three groups. Traditional students receive no systematic official support, though some departments offer limited guidance through workshops and printed advice. Access programmes run by the university normally provide some help with study skills in general. However the main focus here is on writing and research skills and relatively little time is devoted to taking notes in lectures. International students whose mother tongue is not English are encouraged, and sometimes required, to take one or two semester units in English for Academic Purposes (EAP), and these units include some elements devoted to taking notes in lectures (MacDonald et al., 1999). The starting point of this research was the question of whether this diversity of provision was justified. A considerable body of research has examined various aspects of lectures (e.g.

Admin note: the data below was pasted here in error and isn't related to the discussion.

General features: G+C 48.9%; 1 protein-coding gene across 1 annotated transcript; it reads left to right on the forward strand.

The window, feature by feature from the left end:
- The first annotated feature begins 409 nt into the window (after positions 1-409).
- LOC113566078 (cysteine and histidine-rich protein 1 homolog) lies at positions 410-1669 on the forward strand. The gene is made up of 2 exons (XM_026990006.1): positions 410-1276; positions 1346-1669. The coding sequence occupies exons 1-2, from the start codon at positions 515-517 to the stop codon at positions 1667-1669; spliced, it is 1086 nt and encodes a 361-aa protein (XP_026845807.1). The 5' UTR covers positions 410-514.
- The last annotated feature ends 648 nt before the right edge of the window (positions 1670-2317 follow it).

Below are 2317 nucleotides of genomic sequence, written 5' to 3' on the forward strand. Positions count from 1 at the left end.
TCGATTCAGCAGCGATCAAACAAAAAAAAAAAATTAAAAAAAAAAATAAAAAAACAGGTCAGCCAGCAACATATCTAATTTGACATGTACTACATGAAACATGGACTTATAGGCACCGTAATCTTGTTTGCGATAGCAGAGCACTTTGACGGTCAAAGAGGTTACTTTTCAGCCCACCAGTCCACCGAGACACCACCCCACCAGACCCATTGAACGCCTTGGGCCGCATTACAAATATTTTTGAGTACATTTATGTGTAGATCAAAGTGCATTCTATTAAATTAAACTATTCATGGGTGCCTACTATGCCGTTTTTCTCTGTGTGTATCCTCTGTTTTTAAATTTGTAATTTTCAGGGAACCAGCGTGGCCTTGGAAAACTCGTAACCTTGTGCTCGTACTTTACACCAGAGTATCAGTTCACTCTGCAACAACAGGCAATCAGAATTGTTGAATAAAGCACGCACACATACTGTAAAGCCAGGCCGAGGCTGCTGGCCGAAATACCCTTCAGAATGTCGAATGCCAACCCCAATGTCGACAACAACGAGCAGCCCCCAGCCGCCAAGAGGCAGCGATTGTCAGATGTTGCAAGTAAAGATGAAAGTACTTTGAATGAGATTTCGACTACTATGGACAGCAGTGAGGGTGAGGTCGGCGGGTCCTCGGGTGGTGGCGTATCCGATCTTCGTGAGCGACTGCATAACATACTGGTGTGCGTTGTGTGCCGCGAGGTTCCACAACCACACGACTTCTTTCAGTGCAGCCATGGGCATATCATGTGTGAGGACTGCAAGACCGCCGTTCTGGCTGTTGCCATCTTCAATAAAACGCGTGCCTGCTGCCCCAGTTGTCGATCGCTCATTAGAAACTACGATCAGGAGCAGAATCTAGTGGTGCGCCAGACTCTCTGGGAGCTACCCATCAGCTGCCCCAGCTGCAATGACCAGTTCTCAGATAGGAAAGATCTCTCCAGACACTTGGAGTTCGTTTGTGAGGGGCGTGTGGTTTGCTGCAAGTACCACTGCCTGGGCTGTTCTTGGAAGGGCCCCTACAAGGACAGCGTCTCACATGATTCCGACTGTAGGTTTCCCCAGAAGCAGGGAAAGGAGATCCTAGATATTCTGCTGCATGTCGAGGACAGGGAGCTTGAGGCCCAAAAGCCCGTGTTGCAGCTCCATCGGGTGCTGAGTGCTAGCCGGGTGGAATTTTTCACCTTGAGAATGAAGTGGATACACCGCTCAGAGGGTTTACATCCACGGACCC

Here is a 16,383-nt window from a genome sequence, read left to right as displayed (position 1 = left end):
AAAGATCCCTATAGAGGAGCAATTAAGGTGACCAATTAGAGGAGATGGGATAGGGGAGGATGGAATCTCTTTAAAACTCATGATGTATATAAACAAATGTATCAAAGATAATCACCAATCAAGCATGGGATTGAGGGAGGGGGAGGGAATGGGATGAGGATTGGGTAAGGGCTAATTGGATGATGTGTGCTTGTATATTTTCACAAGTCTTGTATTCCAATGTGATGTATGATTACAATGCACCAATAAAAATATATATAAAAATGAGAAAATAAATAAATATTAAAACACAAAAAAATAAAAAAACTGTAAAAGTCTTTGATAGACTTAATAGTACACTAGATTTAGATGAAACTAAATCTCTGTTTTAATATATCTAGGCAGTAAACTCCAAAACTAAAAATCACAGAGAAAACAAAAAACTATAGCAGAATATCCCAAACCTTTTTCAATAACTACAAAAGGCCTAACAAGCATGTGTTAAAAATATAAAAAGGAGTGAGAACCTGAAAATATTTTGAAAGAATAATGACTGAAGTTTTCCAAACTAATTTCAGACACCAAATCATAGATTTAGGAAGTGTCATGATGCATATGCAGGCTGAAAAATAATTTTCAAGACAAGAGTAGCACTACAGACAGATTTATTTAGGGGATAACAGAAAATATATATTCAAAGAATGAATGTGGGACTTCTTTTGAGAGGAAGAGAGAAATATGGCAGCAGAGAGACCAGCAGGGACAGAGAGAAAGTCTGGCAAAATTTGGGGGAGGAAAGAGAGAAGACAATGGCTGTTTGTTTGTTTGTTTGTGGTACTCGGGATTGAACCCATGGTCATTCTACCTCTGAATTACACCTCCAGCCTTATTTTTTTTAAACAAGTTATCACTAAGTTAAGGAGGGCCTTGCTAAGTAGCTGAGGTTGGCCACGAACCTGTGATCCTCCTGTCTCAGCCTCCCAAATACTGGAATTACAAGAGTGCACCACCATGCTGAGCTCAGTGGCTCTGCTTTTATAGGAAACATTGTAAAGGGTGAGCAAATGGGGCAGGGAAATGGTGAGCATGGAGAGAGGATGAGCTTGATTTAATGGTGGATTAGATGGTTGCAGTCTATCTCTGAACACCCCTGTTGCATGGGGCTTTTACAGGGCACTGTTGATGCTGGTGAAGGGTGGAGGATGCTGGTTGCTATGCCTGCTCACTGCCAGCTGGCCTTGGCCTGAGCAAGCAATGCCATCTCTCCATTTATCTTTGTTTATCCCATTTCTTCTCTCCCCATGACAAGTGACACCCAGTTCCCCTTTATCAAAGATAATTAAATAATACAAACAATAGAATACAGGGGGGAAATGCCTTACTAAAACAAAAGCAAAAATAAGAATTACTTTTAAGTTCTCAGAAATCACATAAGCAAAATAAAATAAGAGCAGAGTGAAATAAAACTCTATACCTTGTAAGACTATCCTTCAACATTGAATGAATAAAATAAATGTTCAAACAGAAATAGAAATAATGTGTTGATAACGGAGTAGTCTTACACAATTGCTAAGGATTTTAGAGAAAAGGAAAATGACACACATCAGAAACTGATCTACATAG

Bligh, 1972). One strand of this research has investigated the structure of lectures and the ways in which different styles of lecture lead to different outcomes for the student. So Flowerdew and Miller (1995, 1997) have looked at the notion of cultures in lectures, Khuwaileh (1999) has examined the role of lexical chunks and body language, and Thompson (1994), amongst others, has looked at the discourse structure of lectures. An alternative strand of research focuses on the notes taken in the lecture hall or

an experimental situation designed to replicate some elements of the academic lec- ture. Both Clerehan (1995) and White et al. (2000) looked at the differences between the notes taken by non-native speakers and native speakers of English and Hartley and Davies (1978) and Kiewra (1987) summarise the research on native speaker note taking and. Such research provides useful insights into note-taking from lectures and has implications for courses in study skills and English for Academic Purposes. However, much of the research is based on a rather simplistic view of the pro-